For those who believe that an unreceived opposition aspect can indicate perfection, take Bonatti's final description in the table above and read it out loud - slowly. Then consider the point he makes beforehand that matters which are perfected under these difficult signatures may seem to work out in the end, but the perfection is not long-lived, and is usually destroyed shortly afterwards. William Lilly's experience led him to agree with this, which is why he made the comment that, even with reception involved, he has rarely seen anything brought to perfection by opposition "but that the querent had been better the thing being undone". (CA p.125) Lilly gives an example of pursuing a debt through the legal system, which cost more to pursue than the debt was worth.
When do planets receive?
The links below go to longer articles where the traditional and philosophical principles of reception are explained more fully. In a nutshell, some of the important points to remember about reception are:
Many authors express the view that unless one of the three above mentioned conditions are met, the reception will be too weak to be considered effective. Bonatti emphases this very strongly in his third treatise where he says:
- A planet will only 'receive' an aspect if that aspect comes from a place where it is dignified. It will not 'receive' an aspect from a place where it experiences debility or detriment. There is no such thing as 'reception by detriment'.
- To 'be dignified' is different from 'having some dignity'. The latter can save a planet from being peregrine but it does not describe a planet which is notably effective and essentially strong, which is what we expect when we refer to it being 'dignified'. So in the practical application of reception we are looking for the aspect to come from a place where the planet being applied to holds a good, effective level of dignity, such as:
- > it's own sign
- > it's exaltation
- > a place where it governs at least two of the other minor dignities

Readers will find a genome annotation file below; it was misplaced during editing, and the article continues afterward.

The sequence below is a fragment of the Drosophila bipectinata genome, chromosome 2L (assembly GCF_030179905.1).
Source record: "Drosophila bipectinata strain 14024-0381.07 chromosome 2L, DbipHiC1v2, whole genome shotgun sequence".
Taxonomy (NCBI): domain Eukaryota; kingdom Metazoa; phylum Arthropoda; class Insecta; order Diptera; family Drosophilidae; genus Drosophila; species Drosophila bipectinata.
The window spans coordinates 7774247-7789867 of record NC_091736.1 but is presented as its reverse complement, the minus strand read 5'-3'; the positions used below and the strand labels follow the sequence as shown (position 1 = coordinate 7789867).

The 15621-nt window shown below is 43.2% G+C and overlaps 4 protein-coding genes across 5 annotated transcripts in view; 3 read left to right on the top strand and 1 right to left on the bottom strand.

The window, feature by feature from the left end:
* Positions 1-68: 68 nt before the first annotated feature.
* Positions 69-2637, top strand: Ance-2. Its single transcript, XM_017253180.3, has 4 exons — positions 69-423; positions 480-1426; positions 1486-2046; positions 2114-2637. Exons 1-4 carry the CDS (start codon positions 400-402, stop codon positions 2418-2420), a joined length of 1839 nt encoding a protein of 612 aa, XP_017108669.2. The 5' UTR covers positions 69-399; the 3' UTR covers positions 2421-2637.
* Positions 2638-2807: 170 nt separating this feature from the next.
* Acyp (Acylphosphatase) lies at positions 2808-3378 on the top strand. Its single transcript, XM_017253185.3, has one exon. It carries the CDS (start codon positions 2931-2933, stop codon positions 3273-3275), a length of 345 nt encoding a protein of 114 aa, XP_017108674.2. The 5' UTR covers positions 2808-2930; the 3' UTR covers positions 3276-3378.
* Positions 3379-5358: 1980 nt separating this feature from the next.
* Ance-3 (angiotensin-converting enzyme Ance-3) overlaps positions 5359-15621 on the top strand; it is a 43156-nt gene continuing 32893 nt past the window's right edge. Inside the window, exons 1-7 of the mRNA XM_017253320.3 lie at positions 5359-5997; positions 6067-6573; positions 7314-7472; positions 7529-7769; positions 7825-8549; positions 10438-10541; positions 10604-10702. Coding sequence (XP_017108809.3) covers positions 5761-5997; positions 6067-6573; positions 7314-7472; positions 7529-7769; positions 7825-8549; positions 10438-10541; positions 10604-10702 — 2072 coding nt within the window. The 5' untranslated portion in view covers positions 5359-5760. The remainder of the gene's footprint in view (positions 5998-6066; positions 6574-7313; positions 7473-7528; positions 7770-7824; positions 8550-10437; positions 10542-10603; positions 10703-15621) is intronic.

But if the Moon was joining Saturn, who is a ruler of the Aries triplicity but does not have any other dignity there, he would not have received her: because he does not have more than one of the minor dignities in that place, by which it is not possible to perfect a reception.
Some of the text from Bonatti's work Liber Astronomiae, has been translated by Robert Hand and is available online here.
For more about:
The principles of reception:
Lilly's use of Reception in Horary by Deborah Houlding
A brief comparison of the use of reception by historical authors by Deb Houlding
The use of planetary dignities:
A collection of resources and articles for beginners and advances students by Deborah Houlding
The use of three triplicity rulers:
The Classical Use of Triplicities by Deborah Houlding
is author of The Houses: Temples of the Sky
(Wessex 1996), and host of the astrology site www.skyscript.co.uk
. Her personal website is at www.debhoulding.co.uk
This article and the diagrams it contains are made available for private, non-commercial use by individuals. They may not be reproduced further, circulated in any other form, or made available elsewhere on the web without specific permission from the author. Published online February 2010.